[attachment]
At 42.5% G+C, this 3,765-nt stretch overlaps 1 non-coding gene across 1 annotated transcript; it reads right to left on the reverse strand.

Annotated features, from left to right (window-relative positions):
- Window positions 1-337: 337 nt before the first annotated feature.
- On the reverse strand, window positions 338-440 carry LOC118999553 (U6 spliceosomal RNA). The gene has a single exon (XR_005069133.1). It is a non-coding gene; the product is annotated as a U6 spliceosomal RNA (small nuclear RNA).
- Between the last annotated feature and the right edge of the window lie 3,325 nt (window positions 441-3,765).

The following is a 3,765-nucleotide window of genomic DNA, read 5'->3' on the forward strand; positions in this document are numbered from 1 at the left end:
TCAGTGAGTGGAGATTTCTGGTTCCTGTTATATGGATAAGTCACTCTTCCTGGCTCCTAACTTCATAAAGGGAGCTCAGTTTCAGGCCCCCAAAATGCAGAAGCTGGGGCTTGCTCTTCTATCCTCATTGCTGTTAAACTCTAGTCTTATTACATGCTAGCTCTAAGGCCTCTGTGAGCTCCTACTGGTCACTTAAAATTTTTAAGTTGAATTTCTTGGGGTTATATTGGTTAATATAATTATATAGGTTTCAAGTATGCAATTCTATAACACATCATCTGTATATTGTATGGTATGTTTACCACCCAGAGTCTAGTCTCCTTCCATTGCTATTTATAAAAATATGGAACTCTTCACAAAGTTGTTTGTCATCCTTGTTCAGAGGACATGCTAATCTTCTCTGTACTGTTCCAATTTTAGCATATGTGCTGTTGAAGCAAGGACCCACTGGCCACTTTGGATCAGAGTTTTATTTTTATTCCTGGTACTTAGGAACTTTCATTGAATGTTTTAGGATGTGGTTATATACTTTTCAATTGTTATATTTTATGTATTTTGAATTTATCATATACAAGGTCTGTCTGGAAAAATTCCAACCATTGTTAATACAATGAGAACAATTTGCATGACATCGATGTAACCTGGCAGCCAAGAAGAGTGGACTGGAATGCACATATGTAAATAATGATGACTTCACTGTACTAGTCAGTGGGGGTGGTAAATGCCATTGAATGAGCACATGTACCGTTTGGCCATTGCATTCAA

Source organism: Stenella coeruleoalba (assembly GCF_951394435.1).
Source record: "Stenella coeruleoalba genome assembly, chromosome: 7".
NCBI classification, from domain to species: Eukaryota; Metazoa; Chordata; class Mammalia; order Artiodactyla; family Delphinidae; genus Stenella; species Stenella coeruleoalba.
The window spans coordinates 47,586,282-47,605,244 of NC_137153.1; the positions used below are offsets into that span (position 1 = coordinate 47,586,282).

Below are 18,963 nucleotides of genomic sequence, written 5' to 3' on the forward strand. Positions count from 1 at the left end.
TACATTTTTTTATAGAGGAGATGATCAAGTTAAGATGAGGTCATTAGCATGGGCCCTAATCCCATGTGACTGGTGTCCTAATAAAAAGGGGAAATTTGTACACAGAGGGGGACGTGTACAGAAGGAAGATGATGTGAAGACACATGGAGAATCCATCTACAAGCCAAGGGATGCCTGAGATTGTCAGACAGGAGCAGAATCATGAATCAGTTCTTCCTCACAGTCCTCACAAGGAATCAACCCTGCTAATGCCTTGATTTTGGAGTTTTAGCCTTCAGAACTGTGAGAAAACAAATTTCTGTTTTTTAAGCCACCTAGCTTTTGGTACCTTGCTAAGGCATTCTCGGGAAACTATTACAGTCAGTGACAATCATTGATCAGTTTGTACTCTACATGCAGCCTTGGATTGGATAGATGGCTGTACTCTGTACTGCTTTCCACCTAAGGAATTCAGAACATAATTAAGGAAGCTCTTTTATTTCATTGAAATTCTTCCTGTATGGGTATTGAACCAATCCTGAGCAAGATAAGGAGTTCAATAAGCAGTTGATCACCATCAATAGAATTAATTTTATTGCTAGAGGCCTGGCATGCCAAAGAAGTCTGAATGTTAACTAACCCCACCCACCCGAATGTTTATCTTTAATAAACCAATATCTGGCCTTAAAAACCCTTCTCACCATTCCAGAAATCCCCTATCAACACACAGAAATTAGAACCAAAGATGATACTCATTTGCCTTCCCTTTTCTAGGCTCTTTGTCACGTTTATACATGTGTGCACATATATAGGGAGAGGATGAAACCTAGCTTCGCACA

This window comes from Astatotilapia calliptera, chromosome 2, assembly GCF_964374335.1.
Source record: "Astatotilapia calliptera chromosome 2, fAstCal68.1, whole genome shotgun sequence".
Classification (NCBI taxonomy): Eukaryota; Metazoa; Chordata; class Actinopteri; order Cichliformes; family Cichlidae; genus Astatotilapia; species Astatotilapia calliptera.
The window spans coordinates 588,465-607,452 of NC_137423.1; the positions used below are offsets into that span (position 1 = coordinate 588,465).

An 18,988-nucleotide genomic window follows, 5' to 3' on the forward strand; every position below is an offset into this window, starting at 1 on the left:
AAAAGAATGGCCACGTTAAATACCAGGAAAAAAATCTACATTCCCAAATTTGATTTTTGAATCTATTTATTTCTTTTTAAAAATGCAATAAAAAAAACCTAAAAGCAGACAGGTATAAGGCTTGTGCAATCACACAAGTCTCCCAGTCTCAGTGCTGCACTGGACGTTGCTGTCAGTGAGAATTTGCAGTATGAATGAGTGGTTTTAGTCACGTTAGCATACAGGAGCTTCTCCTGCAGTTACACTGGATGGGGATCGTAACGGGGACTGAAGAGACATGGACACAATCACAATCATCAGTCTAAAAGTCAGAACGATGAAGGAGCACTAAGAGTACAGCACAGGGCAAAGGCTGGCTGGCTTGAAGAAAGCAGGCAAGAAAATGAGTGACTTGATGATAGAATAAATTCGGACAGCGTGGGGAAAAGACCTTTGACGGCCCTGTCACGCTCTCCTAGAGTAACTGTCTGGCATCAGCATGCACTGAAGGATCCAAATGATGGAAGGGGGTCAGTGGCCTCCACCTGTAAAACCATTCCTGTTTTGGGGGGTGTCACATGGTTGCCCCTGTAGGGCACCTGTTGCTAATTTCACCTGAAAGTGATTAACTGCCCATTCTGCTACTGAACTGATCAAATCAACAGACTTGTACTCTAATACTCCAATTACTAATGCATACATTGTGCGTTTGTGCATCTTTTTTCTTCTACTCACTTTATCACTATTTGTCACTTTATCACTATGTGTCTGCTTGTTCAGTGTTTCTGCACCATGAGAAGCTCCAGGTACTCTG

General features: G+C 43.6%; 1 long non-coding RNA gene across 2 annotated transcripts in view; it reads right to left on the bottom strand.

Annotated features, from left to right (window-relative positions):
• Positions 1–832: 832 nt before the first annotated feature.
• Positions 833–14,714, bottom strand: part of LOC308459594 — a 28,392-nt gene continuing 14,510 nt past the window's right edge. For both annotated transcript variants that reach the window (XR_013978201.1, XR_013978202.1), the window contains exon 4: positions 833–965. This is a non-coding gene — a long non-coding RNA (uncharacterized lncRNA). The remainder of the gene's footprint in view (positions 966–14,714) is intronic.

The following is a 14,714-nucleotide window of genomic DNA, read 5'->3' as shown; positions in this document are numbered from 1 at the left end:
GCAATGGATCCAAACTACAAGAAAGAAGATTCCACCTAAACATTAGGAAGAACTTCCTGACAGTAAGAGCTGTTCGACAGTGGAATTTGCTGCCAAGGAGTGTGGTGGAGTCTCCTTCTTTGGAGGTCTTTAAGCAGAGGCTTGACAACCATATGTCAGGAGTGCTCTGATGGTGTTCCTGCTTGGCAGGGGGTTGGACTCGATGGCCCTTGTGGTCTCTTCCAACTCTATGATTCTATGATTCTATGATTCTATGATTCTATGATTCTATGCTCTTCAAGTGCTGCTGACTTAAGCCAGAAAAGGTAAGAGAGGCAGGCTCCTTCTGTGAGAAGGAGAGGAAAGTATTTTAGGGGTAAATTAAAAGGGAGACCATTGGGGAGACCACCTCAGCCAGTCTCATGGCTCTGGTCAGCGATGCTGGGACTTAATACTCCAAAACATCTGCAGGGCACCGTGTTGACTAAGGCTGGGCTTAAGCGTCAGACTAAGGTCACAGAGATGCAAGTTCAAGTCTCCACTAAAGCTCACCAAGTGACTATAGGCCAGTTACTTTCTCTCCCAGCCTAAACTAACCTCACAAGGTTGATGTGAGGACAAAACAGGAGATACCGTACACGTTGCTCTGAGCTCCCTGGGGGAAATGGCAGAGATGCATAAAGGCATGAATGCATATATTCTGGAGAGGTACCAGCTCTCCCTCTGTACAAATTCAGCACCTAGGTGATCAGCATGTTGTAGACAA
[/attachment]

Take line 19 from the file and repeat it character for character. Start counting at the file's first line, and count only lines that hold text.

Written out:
AAAAGAATGGCCACGTTAAATACCAGGAAAAAAATCTACATTCCCAAATTTGATTTTTGAATCTATTTATTTCTTTTTAAAAATGCAATAAAAAAAACCTAAAAGCAGACAGGTATAAGGCTTGTGCAATCACACAAGTCTCCCAGTCTCAGTGCTGCACTGGACGTTGCTGTCAGTGAGAATTTGCAGTATGAATGAGTGGTTTTAGTCACGTTAGCATACAGGAGCTTCTCCTGCAGTTACACTGGATGGGGATCGTAACGGGGACTGAAGAGACATGGACACAATCACAATCATCAGTCTAAAAGTCAGAACGATGAAGGAGCACTAAGAGTACAGCACAGGGCAAAGGCTGGCTGGCTTGAAGAAAGCAGGCAAGAAAATGAGTGACTTGATGATAGAATAAATTCGGACAGCGTGGGGAAAAGACCTTTGACGGCCCTGTCACGCTCTCCTAGAGTAACTGTCTGGCATCAGCATGCACTGAAGGATCCAAATGATGGAAGGGGGTCAGTGGCCTCCACCTGTAAAACCATTCCTGTTTTGGGGGGTGTCACATGGTTGCCCCTGTAGGGCACCTGTTGCTAATTTCACCTGAAAGTGATTAACTGCCCATTCTGCTACTGAACTGATCAAATCAACAGACTTGTACTCTAATACTCCAATTACTAATGCATACATTGTGCGTTTGTGCATCTTTTTTCTTCTACTCACTTTATCACTATTTGTCACTTTATCACTATGTGTCTGCTTGTTCAGTGTTTCTGCACCATGAGAAGCTCCAGGTACTCTG